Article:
Buying technology: Who's calling the shots?

Tech-savvy workers and emphasis on costs are changing the way businesses procure IT...

Buying technology has traditionally been the realm of the CIO or IT director, but it seems that situation is changing, as technology becomes increasingly integral to the way businesses operate.

More people are knowledgeable about technology than a decade ago and these individuals are keen to be part of the decision-making process for its acquisition for their business.

Meanwhile, executives above the CIO are taking a more active role in technology decisions while people lower down the hierarchy also want to have a say about the technology they use to do their job. The CIO still plays an important part but things are changing.

Business managers are becoming more involved

Technology is no longer something that just a chosen few know about in organisations, and business processes increasingly involve technology in some shape or form. As a result, other business departments are taking part in buying decisions.

Speaking to, Gartner VP and fellow Andy Kyte said the increased role of technology in business is a major factor in a shift in technology procurement.

Business managers becoming more involved in buying technology

Business managers are becoming much more involved in technology-buying decisions than in the past
Photo: Shutterstock

"The key here is that we have ubiquitous and pervasive technology and what that means is there's an awful lot of purchases that are made which include technology in them. That doesn't necessarily mean the buyer thinks they're buying technology - but an increasing number of decisions that involve technology are being taken outside the IT organisation," Kyte told

Ovum analyst Mark Blowers said IT is now integral to a lot of organisations. "A few years ago perhaps IT could sign off and make the decisions because people said, 'Oh, we don't know much about it' but I think that's becoming less and less common now," he added.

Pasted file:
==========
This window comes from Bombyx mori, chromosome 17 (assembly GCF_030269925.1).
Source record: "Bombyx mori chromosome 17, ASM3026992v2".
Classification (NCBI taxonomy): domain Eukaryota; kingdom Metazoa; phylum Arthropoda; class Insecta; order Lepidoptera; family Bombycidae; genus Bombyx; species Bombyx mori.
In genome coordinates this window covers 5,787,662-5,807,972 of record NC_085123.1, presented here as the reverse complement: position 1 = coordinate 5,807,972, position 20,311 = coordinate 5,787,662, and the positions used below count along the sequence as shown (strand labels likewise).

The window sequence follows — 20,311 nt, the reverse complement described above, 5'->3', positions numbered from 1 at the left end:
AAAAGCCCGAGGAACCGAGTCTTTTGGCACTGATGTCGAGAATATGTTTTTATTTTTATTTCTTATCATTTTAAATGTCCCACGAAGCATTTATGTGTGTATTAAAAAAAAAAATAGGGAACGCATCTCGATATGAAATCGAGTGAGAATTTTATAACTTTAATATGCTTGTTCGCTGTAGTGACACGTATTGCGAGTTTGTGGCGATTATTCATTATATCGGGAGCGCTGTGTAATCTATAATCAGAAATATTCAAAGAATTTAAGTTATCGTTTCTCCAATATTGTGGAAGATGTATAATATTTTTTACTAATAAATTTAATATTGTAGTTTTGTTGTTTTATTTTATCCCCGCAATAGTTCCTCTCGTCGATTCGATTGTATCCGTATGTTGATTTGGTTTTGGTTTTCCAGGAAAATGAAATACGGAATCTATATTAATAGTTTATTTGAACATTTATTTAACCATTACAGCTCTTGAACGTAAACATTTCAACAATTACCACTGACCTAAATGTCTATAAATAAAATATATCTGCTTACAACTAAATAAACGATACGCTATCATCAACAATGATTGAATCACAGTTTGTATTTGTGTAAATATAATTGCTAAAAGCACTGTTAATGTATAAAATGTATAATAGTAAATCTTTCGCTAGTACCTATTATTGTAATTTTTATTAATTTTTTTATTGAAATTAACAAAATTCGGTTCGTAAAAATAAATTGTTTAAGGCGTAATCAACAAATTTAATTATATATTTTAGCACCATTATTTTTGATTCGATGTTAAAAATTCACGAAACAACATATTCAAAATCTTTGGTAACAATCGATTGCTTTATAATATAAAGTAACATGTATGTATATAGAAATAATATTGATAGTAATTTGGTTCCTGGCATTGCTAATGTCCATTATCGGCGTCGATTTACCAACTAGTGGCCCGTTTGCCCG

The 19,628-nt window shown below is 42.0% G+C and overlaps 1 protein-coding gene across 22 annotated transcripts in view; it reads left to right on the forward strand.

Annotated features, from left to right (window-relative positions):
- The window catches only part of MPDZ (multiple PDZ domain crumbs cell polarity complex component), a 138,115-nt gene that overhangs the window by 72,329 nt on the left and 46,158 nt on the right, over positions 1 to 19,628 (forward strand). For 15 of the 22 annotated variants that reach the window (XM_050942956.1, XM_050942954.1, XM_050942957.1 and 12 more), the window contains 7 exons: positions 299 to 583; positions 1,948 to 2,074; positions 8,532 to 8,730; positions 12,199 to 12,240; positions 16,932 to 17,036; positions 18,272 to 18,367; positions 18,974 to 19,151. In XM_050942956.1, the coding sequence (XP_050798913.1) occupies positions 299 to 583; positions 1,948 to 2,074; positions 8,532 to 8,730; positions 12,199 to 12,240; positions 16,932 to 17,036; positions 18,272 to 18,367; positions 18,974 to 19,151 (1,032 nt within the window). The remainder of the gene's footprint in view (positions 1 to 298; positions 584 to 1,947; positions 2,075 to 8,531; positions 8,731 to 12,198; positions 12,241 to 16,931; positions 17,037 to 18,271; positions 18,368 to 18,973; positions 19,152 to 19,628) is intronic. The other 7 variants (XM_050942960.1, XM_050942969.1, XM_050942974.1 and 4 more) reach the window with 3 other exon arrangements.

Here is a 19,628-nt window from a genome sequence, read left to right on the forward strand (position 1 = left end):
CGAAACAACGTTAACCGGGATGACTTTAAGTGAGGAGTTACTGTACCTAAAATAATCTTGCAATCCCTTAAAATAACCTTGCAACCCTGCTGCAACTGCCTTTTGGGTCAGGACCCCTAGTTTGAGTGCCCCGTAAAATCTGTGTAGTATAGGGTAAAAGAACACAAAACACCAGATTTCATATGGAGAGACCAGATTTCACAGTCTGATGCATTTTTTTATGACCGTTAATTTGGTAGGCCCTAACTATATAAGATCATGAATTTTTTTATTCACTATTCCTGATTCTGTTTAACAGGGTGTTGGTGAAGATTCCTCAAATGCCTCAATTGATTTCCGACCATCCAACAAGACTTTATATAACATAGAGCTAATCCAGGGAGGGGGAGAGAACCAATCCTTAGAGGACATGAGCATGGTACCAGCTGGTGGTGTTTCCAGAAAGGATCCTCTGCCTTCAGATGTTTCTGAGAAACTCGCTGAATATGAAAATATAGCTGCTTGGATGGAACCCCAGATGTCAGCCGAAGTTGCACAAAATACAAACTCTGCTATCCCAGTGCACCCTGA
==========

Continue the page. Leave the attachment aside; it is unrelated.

In the past, business managers would have asked the IT department for a technology implementation and waited for it to be delivered. In many cases, they are now much more closely involved in specifying systems so that they serve their business needs.

"[Business managers] are much, much more savvy and they're not prepared to delegate anymore - and some of them want to take the lead. What we're really seeing is that there are no more technology decisions - there are business decisions which require technology input," Kyte said.

So an HR director wanting to outsource payroll or a sales director looking to implement software as a service (SaaS) CRM now sees these projects as business decisions rather than technology ones, even though they have a significant impact on internal tech infrastructure.

The integral nature of technology, combined with the pressure business managers are under to cut costs, beat competition and innovate, means...